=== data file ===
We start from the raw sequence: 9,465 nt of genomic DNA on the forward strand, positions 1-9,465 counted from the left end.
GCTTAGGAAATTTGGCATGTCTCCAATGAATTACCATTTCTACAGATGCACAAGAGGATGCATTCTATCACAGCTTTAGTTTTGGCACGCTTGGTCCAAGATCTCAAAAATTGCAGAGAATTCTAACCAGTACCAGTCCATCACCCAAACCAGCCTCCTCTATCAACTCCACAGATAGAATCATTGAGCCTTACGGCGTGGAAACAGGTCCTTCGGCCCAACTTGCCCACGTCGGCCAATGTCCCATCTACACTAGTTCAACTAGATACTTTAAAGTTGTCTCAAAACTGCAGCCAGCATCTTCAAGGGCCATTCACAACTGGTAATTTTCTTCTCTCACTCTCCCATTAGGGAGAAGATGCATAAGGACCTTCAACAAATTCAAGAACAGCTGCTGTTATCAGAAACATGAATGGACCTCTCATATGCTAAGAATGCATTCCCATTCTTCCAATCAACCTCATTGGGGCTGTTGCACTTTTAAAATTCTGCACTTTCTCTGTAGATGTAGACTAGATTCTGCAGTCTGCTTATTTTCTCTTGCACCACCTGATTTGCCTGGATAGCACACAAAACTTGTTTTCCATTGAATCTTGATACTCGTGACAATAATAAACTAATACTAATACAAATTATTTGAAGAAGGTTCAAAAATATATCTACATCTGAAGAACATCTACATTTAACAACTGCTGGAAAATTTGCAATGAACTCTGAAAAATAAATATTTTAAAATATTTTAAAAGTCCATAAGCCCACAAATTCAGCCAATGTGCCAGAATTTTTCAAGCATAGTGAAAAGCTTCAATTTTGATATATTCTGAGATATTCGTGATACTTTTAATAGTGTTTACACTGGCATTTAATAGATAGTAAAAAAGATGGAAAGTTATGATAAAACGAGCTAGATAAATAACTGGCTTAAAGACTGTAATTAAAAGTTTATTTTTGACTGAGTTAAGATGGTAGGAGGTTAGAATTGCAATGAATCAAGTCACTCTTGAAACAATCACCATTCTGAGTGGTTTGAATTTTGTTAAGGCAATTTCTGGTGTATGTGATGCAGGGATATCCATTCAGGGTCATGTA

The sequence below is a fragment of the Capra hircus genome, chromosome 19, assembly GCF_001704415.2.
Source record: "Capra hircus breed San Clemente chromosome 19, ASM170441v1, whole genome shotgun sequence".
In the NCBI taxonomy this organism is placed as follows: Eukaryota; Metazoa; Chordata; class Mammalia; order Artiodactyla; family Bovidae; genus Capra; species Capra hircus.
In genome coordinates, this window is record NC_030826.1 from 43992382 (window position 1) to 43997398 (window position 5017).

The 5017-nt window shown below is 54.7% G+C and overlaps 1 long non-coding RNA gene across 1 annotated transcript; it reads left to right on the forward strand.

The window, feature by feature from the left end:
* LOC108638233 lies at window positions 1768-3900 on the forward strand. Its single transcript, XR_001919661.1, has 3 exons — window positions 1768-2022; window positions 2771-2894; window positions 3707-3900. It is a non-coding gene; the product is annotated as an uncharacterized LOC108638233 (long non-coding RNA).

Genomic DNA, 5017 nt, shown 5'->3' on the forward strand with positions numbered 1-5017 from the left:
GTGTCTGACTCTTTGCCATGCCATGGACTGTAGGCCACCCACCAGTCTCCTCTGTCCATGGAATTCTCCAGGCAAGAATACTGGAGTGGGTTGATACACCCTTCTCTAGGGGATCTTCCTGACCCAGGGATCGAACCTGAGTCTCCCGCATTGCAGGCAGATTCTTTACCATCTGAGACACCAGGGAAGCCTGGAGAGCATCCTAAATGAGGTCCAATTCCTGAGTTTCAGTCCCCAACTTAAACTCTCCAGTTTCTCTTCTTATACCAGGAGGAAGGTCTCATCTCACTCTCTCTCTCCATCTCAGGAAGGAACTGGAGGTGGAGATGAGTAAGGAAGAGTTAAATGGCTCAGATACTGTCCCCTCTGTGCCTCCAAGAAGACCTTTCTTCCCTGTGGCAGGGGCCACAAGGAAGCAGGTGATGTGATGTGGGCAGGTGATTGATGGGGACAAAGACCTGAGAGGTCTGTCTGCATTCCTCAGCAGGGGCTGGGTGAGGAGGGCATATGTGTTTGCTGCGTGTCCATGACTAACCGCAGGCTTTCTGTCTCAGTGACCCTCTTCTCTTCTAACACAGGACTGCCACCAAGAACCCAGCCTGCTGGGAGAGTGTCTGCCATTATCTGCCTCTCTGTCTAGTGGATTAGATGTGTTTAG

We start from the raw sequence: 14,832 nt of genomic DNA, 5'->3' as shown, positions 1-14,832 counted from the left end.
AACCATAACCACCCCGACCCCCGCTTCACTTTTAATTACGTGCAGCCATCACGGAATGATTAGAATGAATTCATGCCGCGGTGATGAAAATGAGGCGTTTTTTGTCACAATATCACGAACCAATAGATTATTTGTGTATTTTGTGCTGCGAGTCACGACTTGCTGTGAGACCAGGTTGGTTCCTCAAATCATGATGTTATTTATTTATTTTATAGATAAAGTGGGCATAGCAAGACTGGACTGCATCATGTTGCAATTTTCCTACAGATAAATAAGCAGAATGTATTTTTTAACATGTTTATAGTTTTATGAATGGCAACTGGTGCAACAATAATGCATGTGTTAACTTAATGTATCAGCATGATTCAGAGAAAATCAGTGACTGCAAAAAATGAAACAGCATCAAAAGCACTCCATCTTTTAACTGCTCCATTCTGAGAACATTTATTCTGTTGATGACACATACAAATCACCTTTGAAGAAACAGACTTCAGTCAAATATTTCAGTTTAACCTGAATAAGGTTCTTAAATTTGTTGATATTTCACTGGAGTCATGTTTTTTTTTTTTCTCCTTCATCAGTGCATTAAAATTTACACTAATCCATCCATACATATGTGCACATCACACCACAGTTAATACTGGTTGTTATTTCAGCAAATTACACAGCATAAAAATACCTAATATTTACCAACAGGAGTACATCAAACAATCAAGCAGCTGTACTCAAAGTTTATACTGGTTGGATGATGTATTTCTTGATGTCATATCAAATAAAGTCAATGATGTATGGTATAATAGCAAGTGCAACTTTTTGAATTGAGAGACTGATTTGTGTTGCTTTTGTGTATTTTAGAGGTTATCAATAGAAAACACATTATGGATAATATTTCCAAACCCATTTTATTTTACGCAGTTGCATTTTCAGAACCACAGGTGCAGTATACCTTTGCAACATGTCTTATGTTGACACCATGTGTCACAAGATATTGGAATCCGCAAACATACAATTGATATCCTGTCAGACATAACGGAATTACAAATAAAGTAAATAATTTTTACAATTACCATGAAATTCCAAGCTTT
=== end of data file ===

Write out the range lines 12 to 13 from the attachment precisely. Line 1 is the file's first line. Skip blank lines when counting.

We start from the raw sequence: 14,832 nt of genomic DNA, 5'->3' as shown, positions 1-14,832 counted from the left end.
AACCATAACCACCCCGACCCCCGCTTCACTTTTAATTACGTGCAGCCATCACGGAATGATTAGAATGAATTCATGCCGCGGTGATGAAAATGAGGCGTTTTTTGTCACAATATCACGAACCAATAGATTATTTGTGTATTTTGTGCTGCGAGTCACGACTTGCTGTGAGACCAGGTTGGTTCCTCAAATCATGATGTTATTTATTTATTTTATAGATAAAGTGGGCATAGCAAGACTGGACTGCATCATGTTGCAATTTTCCTACAGATAAATAAGCAGAATGTATTTTTTAACATGTTTATAGTTTTATGAATGGCAACTGGTGCAACAATAATGCATGTGTTAACTTAATGTATCAGCATGATTCAGAGAAAATCAGTGACTGCAAAAAATGAAACAGCATCAAAAGCACTCCATCTTTTAACTGCTCCATTCTGAGAACATTTATTCTGTTGATGACACATACAAATCACCTTTGAAGAAACAGACTTCAGTCAAATATTTCAGTTTAACCTGAATAAGGTTCTTAAATTTGTTGATATTTCACTGGAGTCATGTTTTTTTTTTTTCTCCTTCATCAGTGCATTAAAATTTACACTAATCCATCCATACATATGTGCACATCACACCACAGTTAATACTGGTTGTTATTTCAGCAAATTACACAGCATAAAAATACCTAATATTTACCAACAGGAGTACATCAAACAATCAAGCAGCTGTACTCAAAGTTTATACTGGTTGGATGATGTATTTCTTGATGTCATATCAAATAAAGTCAATGATGTATGGTATAATAGCAAGTGCAACTTTTTGAATTGAGAGACTGATTTGTGTTGCTTTTGTGTATTTTAGAGGTTATCAATAGAAAACACATTATGGATAATATTTCCAAACCCATTTTATTTTACGCAGTTGCATTTTCAGAACCACAGGTGCAGTATACCTTTGCAACATGTCTTATGTTGACACCATGTGTCACAAGATATTGGAATCCGCAAACATACAATTGATATCCTGTCAGACATAACGGAATTACAAATAAAGTAAATAATTTTTACAATTACCATGAAATTCCAAGCTTT